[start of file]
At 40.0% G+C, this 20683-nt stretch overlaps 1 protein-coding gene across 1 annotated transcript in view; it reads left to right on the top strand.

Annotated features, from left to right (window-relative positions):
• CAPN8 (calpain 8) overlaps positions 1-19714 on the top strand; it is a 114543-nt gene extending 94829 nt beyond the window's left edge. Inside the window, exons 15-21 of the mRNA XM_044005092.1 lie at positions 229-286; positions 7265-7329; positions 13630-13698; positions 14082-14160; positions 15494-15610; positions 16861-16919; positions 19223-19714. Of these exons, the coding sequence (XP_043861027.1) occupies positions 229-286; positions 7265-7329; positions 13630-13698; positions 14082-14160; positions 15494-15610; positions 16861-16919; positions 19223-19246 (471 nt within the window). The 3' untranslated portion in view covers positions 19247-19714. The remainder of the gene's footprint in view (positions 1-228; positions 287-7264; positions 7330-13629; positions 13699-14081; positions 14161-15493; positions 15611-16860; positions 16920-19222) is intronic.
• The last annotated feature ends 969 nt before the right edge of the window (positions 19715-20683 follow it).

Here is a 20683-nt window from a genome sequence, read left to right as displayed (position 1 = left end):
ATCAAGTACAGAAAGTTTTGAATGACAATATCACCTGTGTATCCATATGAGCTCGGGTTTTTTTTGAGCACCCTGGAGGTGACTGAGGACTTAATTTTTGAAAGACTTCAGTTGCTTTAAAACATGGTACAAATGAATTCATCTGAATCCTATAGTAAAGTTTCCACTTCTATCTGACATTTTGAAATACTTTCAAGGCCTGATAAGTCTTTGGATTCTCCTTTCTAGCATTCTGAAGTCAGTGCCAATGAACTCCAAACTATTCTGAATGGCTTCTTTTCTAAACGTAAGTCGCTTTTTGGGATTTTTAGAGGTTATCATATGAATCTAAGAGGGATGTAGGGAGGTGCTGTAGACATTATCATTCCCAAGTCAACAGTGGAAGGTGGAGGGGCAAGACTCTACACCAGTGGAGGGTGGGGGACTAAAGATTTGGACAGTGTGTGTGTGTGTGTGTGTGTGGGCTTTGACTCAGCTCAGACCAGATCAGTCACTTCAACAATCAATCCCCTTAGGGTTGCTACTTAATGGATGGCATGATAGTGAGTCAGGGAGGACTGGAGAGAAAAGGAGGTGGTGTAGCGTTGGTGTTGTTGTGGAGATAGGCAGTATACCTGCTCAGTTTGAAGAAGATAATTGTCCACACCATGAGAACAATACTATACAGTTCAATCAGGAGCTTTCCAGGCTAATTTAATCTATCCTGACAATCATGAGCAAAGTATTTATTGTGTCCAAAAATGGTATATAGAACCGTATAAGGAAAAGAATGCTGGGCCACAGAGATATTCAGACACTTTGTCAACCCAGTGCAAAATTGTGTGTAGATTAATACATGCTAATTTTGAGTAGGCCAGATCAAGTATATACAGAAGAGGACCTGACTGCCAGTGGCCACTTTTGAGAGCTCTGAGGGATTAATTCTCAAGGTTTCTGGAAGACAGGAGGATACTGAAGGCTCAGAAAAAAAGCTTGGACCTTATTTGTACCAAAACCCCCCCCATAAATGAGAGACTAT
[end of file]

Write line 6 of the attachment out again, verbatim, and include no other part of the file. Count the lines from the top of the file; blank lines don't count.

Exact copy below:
ATCAAGTACAGAAAGTTTTGAATGACAATATCACCTGTGTATCCATATGAGCTCGGGTTTTTTTTGAGCACCCTGGAGGTGACTGAGGACTTAATTTTTGAAAGACTTCAGTTGCTTTAAAACATGGTACAAATGAATTCATCTGAATCCTATAGTAAAGTTTCCACTTCTATCTGACATTTTGAAATACTTTCAAGGCCTGATAAGTCTTTGGATTCTCCTTTCTAGCATTCTGAAGTCAGTGCCAATGAACTCCAAACTATTCTGAATGGCTTCTTTTCTAAACGTAAGTCGCTTTTTGGGATTTTTAGAGGTTATCATATGAATCTAAGAGGGATGTAGGGAGGTGCTGTAGACATTATCATTCCCAAGTCAACAGTGGAAGGTGGAGGGGCAAGACTCTACACCAGTGGAGGGTGGGGGACTAAAGATTTGGACAGTGTGTGTGTGTGTGTGTGTGTGGGCTTTGACTCAGCTCAGACCAGATCAGTCACTTCAACAATCAATCCCCTTAGGGTTGCTACTTAATGGATGGCATGATAGTGAGTCAGGGAGGACTGGAGAGAAAAGGAGGTGGTGTAGCGTTGGTGTTGTTGTGGAGATAGGCAGTATACCTGCTCAGTTTGAAGAAGATAATTGTCCACACCATGAGAACAATACTATACAGTTCAATCAGGAGCTTTCCAGGCTAATTTAATCTATCCTGACAATCATGAGCAAAGTATTTATTGTGTCCAAAAATGGTATATAGAACCGTATAAGGAAAAGAATGCTGGGCCACAGAGATATTCAGACACTTTGTCAACCCAGTGCAAAATTGTGTGTAGATTAATACATGCTAATTTTGAGTAGGCCAGATCAAGTATATACAGAAGAGGACCTGACTGCCAGTGGCCACTTTTGAGAGCTCTGAGGGATTAATTCTCAAGGTTTCTGGAAGACAGGAGGATACTGAAGGCTCAGAAAAAAAGCTTGGACCTTATTTGTACCAAAACCCCCCCCATAAATGAGAGACTAT